Now Chad has both a Muslim and a Christian population of consequence. Haroun, who has written the screenplay himself, introduces David, the cook at the hotel, into the tale. David is the Christian element in the tale though no obvious religious symbol or action invades the film. David and Adam are friends and colleagues. Both feed a stray dog when they get a quiet moment to themselves. But the new Chinese owners of the hotel decide not just to move Adam from the swimming pool to the front gate but to replace David with someone else as the hotel’s cook. An unforgettable line spoken by David to the taciturn Adam at the turn of events is “David is not going to beat Goliath this time.” Goliath could be death knocking at the door of the laid-off and now sick cook. The smart screenplay of Haroun describes the replacement of David with two the simple but brief scenes that are evocative on the screen—David’s replacement refuses to feed the stray dog and the bench that used to carry the weight of David easily breaks under the weight of the new man! Haroun, however, does develop the character of David—the downsized cook. David states to Adam rather philosophically “Life continues.. but the problem is that we put our destinies in God’s hands.” David believes in God but that statement, when spoken by David as he seems to lose faith as an unemployed and sick man, is evocative, especially in the ears of Adam and ours as discerning viewers, who can view the predicament of Chad, not merely that of Adam and David.
The interesting aspect of Haroun’s development of Adam’s character is initially as a sounding board of his wife Mariam and his Christian colleague, David. Adam listens to both and ingests their views almost silently. Initially in the film, Adam does come through as the ‘’dancing bear” of the Aimé Césaire poem.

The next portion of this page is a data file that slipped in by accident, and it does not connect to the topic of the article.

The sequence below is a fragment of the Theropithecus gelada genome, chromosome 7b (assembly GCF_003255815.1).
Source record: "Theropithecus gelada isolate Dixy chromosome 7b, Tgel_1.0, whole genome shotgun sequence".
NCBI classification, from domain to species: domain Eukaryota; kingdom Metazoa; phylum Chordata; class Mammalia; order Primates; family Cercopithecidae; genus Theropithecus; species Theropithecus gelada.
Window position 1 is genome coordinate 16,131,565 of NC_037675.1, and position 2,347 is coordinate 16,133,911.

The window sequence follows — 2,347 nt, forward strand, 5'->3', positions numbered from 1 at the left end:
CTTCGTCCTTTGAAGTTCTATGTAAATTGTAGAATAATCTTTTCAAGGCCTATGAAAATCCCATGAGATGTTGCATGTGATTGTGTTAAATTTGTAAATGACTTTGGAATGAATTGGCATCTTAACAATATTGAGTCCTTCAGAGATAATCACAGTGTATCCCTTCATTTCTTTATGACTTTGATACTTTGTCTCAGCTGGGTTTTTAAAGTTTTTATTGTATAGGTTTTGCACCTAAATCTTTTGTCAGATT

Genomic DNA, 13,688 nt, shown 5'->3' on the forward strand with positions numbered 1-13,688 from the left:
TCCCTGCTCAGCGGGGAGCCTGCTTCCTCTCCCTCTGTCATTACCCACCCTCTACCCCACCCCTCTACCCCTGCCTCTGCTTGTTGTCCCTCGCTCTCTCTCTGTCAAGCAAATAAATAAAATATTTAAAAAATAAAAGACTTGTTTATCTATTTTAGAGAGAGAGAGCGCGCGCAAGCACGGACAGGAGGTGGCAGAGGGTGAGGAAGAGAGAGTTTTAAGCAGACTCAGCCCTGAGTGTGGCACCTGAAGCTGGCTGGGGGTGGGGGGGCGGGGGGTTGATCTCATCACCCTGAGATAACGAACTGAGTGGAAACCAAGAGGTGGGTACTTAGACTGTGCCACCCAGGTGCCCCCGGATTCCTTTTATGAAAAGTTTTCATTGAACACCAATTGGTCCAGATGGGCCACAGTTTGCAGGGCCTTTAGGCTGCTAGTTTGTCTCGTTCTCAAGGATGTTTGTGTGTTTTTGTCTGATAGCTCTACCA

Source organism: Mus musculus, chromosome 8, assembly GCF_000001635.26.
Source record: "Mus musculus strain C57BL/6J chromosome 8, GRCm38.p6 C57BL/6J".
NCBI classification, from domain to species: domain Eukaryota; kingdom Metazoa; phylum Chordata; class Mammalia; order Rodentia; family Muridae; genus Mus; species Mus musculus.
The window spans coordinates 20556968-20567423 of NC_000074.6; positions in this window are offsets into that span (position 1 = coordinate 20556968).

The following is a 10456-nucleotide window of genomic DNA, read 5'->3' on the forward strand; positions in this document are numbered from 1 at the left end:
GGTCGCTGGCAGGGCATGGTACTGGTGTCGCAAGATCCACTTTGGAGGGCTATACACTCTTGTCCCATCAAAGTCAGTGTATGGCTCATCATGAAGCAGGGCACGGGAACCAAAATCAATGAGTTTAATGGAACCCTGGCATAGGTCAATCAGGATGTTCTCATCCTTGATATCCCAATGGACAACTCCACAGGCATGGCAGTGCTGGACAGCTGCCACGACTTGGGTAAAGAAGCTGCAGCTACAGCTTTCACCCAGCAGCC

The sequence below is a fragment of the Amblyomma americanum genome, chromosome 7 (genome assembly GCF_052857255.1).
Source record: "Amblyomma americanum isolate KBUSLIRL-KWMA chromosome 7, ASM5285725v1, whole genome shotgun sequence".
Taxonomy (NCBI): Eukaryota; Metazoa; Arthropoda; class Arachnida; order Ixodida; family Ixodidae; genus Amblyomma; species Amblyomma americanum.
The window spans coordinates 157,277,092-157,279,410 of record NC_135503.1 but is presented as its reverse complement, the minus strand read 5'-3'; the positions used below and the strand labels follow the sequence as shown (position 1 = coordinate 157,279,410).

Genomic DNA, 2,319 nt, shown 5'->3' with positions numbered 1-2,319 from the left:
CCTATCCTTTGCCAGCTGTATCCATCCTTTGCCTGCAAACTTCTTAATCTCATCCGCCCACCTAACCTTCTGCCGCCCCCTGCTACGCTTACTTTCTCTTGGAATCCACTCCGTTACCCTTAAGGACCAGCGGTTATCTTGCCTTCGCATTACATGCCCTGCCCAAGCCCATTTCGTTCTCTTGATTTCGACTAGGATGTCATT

The transformation of the “dancing bear” into “a screaming man” of the poem, follows two interesting sequences in the film. One is the arrival of the pregnant Malian singer, Djeneba, who claims to be carrying the child of Abdel and is received into the household of Adam and Mariam without questions. The second is sequence when Adam returns home and sees all the town fleeing in the opposite direction. It is then that Adam speaks one of his rare lines “It is not me, it is the world that has changed.”
The last part of the film (presenting some fine outdoor camerawork of cinematographer Laurent Brunet, comparing well with his commendable indoor photography earlier in the film) delves on the actions resulting from changes in Adam's mindset and what he could do to redeem his past mistakes. And as the film began, it ends with Adam and Abdel immersed in water, albeit under different circumstances. It allows the viewer an unusual perspective of external forces that decide how you balance varied duties to your family, your profession, your religion, and your country. Ultimately the movie suggests that it is not the external forces that ought to prevail, but one's own convictions that decide one's priorities. And that development of the plot is what makes this a very decent and sophisticated African film worth viewing.
P.S. Mahamet-Saleh Haroun's Daratt (Dry Season) was earlier reviewed on this blog. A rarely viewed film from India on a similar relationship, which is historically true, is Feroz Abbas Khan's Gandhi, My Father, also earlier reviewed on this blog.